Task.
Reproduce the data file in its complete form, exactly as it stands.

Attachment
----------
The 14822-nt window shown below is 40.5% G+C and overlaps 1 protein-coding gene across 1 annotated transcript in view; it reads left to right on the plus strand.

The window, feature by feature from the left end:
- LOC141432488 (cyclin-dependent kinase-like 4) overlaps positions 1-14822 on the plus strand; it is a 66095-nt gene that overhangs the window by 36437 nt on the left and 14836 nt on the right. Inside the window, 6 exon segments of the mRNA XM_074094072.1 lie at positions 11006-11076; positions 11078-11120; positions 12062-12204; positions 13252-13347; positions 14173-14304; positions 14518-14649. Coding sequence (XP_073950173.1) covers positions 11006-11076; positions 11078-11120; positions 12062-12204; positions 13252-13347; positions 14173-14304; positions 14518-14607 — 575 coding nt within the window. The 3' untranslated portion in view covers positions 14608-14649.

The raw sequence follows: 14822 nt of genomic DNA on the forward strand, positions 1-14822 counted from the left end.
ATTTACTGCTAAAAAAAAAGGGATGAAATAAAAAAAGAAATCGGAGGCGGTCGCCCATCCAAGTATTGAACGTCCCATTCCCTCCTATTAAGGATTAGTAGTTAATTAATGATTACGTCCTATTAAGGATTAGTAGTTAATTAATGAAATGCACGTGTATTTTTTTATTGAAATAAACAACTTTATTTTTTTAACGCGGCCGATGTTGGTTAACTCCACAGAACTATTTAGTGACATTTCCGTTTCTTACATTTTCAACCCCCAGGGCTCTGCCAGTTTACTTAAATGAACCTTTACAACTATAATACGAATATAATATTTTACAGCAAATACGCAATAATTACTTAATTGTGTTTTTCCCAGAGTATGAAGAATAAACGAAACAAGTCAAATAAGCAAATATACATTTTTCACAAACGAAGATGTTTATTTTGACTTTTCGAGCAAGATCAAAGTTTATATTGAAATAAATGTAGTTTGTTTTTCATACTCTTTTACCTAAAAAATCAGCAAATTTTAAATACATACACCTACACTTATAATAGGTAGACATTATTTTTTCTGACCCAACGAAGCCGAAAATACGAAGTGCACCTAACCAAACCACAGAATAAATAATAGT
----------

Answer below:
The 14822-nt window shown below is 40.5% G+C and overlaps 1 protein-coding gene across 1 annotated transcript in view; it reads left to right on the plus strand.

The window, feature by feature from the left end:
- LOC141432488 (cyclin-dependent kinase-like 4) overlaps positions 1-14822 on the plus strand; it is a 66095-nt gene that overhangs the window by 36437 nt on the left and 14836 nt on the right. Inside the window, 6 exon segments of the mRNA XM_074094072.1 lie at positions 11006-11076; positions 11078-11120; positions 12062-12204; positions 13252-13347; positions 14173-14304; positions 14518-14649. Coding sequence (XP_073950173.1) covers positions 11006-11076; positions 11078-11120; positions 12062-12204; positions 13252-13347; positions 14173-14304; positions 14518-14607 — 575 coding nt within the window. The 3' untranslated portion in view covers positions 14608-14649.

The raw sequence follows: 14822 nt of genomic DNA on the forward strand, positions 1-14822 counted from the left end.
ATTTACTGCTAAAAAAAAAGGGATGAAATAAAAAAAGAAATCGGAGGCGGTCGCCCATCCAAGTATTGAACGTCCCATTCCCTCCTATTAAGGATTAGTAGTTAATTAATGATTACGTCCTATTAAGGATTAGTAGTTAATTAATGAAATGCACGTGTATTTTTTTATTGAAATAAACAACTTTATTTTTTTAACGCGGCCGATGTTGGTTAACTCCACAGAACTATTTAGTGACATTTCCGTTTCTTACATTTTCAACCCCCAGGGCTCTGCCAGTTTACTTAAATGAACCTTTACAACTATAATACGAATATAATATTTTACAGCAAATACGCAATAATTACTTAATTGTGTTTTTCCCAGAGTATGAAGAATAAACGAAACAAGTCAAATAAGCAAATATACATTTTTCACAAACGAAGATGTTTATTTTGACTTTTCGAGCAAGATCAAAGTTTATATTGAAATAAATGTAGTTTGTTTTTCATACTCTTTTACCTAAAAAATCAGCAAATTTTAAATACATACACCTACACTTATAATAGGTAGACATTATTTTTTCTGACCCAACGAAGCCGAAAATACGAAGTGCACCTAACCAAACCACAGAATAAATAATAGT